Jamie Baxter and Chris Loeffler launched Qwick in 2018 to solve the hospitality industry's perennial headache of staff retention. The app let hiring managers at bars, restaurants, and hotels order up staff the way you order an Uber: Tap a button, and people show up to work. They'd negotiate a 40 percent fee on top of each worker's pay, beating temp-agency rates without lowering wages. It was all going great until the world shut down, demand for hospitality workers evaporated overnight, and Baxter, as CEO, had to lay off 80 percent of Qwick's own staff. Here's how Baxter and a skeleton crew catapulted out of the company's "darkest hour." --As told to Brit Morse

1,268%
Two-year growth rate
QWICK
Phoenix
Jamie Baxter, co-founder and CEO
Southwest ranking: No.7

On top of the layoffs, I had to ask my remaining staff to take a 25 percent pay cut, and I zeroed out my salary. I asked them to believe in me and our mission to change the way people work. I'm so thankful they stuck with me.

We persuaded our investors to give us an additional $4.3 million--enough to power our 19-person team. After we stabilized the business, we cut our fees in half, to help our food and beverage partners keep their doors open.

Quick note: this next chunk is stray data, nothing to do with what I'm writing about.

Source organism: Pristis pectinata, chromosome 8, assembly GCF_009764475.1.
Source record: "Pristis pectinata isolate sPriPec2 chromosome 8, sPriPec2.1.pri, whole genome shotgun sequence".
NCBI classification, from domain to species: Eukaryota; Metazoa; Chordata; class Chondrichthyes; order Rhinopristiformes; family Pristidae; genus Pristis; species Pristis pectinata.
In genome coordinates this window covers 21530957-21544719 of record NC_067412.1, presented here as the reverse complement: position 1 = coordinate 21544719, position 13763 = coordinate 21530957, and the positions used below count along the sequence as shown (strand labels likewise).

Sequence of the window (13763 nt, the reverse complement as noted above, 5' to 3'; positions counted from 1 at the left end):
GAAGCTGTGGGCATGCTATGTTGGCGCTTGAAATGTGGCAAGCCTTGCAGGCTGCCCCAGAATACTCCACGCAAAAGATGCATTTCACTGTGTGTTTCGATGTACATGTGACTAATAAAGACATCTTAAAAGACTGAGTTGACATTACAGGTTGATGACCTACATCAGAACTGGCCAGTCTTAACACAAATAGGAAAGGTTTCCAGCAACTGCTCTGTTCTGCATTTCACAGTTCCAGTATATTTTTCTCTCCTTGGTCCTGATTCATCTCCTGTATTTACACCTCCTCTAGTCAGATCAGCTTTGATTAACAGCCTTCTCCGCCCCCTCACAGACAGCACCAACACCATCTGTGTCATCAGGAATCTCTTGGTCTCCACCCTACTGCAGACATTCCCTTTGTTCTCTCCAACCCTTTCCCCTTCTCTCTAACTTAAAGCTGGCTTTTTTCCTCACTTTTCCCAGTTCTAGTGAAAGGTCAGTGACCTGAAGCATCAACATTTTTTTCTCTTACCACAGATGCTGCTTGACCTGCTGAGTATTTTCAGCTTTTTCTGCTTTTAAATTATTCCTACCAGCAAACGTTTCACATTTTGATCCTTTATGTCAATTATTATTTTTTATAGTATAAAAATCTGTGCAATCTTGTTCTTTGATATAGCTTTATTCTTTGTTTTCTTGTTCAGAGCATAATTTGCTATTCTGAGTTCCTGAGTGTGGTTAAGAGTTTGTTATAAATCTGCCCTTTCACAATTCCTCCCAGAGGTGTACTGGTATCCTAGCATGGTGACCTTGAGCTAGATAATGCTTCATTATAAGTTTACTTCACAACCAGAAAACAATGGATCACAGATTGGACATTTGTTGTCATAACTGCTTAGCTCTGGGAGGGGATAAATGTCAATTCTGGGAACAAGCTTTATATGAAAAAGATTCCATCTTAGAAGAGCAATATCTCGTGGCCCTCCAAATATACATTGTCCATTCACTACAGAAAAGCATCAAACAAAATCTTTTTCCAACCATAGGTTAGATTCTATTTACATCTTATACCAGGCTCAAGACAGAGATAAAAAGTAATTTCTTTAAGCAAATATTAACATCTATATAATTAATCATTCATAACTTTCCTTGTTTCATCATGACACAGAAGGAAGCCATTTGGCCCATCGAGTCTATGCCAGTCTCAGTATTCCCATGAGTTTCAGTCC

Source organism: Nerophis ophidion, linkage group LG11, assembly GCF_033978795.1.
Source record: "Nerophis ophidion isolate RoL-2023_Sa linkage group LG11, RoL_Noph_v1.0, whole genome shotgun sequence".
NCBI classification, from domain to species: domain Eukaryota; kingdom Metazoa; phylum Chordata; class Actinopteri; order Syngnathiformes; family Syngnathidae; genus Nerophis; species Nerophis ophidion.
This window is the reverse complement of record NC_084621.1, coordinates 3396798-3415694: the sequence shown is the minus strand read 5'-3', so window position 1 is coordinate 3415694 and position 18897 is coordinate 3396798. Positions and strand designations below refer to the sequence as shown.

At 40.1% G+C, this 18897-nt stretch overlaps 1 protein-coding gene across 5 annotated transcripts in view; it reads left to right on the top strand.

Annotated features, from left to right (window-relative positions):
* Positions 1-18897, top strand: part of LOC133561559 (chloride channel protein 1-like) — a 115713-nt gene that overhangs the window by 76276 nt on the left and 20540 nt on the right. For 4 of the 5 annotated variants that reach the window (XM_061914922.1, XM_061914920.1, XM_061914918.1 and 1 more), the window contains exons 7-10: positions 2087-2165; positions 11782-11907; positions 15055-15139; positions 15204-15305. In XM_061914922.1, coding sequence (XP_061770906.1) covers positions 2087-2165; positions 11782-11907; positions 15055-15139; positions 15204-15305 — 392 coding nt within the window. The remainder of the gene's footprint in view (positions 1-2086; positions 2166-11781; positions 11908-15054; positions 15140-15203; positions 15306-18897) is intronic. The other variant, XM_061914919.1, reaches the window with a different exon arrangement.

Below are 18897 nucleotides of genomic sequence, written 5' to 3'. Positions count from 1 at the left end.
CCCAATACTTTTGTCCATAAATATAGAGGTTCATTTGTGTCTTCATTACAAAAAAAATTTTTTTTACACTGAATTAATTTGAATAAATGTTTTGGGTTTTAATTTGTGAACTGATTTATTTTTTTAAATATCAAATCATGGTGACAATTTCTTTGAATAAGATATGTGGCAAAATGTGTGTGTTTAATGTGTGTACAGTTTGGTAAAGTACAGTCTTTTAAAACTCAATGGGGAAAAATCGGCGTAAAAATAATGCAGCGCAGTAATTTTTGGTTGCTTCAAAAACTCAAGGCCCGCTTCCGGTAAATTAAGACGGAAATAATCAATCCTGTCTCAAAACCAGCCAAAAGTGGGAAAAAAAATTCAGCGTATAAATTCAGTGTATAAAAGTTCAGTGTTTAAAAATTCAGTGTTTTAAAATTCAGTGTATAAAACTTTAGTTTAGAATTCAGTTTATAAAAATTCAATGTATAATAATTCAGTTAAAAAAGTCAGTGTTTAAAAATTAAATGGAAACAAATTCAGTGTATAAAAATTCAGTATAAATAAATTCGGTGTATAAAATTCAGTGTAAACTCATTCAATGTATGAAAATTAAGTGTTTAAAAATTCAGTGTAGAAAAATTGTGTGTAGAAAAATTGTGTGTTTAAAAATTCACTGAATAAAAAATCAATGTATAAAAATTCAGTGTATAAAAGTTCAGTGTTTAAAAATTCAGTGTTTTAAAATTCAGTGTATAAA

In February 2021, the lights turned back on as suddenly as they had turned off when the pandemic hit. We more than doubled revenue in a month. I think people were tired of Covid and wanted to get back to going to restaurants.

Then we faced another type of crisis: how to hire people back fast enough--both internally and on the platform, where we had to ramp up the number of qualified professionals ready to work. We reactivated a lot of the pros on the platform and cranked our referral bonus up to $100, from $20. That opened up the floodgates.

We were in seven markets when Covid hit; now we're in 15, and the plan is 30 by 2023.

We're back to having 157 employees, and we closed a $10 million Series A last year. Currently, there are more than 300,000 professionals on the platform, and we want to keep helping them earn the money they need to provide for their families, and help our business partners that are going through a horrible time right now between the labor shortage and the Great Resignation.

When you go through turmoil, you create some amazing bonds with people, and sometimes it takes that struggle for this to come to light. If you build the right team, they'll rise up and surprise you.

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